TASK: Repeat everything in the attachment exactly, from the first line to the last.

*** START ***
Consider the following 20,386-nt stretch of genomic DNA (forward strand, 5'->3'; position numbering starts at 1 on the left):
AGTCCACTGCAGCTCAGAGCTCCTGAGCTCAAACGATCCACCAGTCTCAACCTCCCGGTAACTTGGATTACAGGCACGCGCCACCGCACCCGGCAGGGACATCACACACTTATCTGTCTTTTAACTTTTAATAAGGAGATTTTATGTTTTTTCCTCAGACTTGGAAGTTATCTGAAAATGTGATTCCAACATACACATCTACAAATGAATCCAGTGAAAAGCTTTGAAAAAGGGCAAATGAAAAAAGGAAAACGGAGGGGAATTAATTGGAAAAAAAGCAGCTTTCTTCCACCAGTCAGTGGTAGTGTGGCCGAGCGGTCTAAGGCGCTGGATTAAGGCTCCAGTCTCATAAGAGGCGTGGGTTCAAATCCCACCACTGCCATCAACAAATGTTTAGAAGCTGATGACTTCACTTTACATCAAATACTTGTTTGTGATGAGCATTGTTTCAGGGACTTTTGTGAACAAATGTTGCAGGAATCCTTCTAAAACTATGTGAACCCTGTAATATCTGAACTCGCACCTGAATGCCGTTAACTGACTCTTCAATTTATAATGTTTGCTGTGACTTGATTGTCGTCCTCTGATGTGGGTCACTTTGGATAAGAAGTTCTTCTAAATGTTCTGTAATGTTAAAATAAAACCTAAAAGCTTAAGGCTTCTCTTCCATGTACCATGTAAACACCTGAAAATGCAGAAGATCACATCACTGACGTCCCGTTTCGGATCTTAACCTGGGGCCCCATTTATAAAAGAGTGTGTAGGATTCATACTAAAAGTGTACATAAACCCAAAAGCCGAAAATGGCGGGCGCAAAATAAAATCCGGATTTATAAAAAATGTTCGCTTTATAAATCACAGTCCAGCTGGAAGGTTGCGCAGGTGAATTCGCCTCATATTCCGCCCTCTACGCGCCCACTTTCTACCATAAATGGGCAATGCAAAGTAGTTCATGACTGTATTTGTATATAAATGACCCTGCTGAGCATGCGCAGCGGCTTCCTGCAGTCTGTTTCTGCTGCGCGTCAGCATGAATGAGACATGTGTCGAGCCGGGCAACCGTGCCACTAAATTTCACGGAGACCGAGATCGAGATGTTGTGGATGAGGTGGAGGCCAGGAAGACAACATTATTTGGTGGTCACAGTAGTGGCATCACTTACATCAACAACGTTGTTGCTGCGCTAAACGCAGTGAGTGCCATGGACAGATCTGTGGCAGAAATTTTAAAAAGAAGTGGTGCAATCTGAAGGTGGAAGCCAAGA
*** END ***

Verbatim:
Consider the following 20,386-nt stretch of genomic DNA (forward strand, 5'->3'; position numbering starts at 1 on the left):
AGTCCACTGCAGCTCAGAGCTCCTGAGCTCAAACGATCCACCAGTCTCAACCTCCCGGTAACTTGGATTACAGGCACGCGCCACCGCACCCGGCAGGGACATCACACACTTATCTGTCTTTTAACTTTTAATAAGGAGATTTTATGTTTTTTCCTCAGACTTGGAAGTTATCTGAAAATGTGATTCCAACATACACATCTACAAATGAATCCAGTGAAAAGCTTTGAAAAAGGGCAAATGAAAAAAGGAAAACGGAGGGGAATTAATTGGAAAAAAAGCAGCTTTCTTCCACCAGTCAGTGGTAGTGTGGCCGAGCGGTCTAAGGCGCTGGATTAAGGCTCCAGTCTCATAAGAGGCGTGGGTTCAAATCCCACCACTGCCATCAACAAATGTTTAGAAGCTGATGACTTCACTTTACATCAAATACTTGTTTGTGATGAGCATTGTTTCAGGGACTTTTGTGAACAAATGTTGCAGGAATCCTTCTAAAACTATGTGAACCCTGTAATATCTGAACTCGCACCTGAATGCCGTTAACTGACTCTTCAATTTATAATGTTTGCTGTGACTTGATTGTCGTCCTCTGATGTGGGTCACTTTGGATAAGAAGTTCTTCTAAATGTTCTGTAATGTTAAAATAAAACCTAAAAGCTTAAGGCTTCTCTTCCATGTACCATGTAAACACCTGAAAATGCAGAAGATCACATCACTGACGTCCCGTTTCGGATCTTAACCTGGGGCCCCATTTATAAAAGAGTGTGTAGGATTCATACTAAAAGTGTACATAAACCCAAAAGCCGAAAATGGCGGGCGCAAAATAAAATCCGGATTTATAAAAAATGTTCGCTTTATAAATCACAGTCCAGCTGGAAGGTTGCGCAGGTGAATTCGCCTCATATTCCGCCCTCTACGCGCCCACTTTCTACCATAAATGGGCAATGCAAAGTAGTTCATGACTGTATTTGTATATAAATGACCCTGCTGAGCATGCGCAGCGGCTTCCTGCAGTCTGTTTCTGCTGCGCGTCAGCATGAATGAGACATGTGTCGAGCCGGGCAACCGTGCCACTAAATTTCACGGAGACCGAGATCGAGATGTTGTGGATGAGGTGGAGGCCAGGAAGACAACATTATTTGGTGGTCACAGTAGTGGCATCACTTACATCAACAACGTTGTTGCTGCGCTAAACGCAGTGAGTGCCATGGACAGATCTGTGGCAGAAATTTTAAAAAGAAGTGGTGCAATCTGAAGGTGGAAGCCAAGA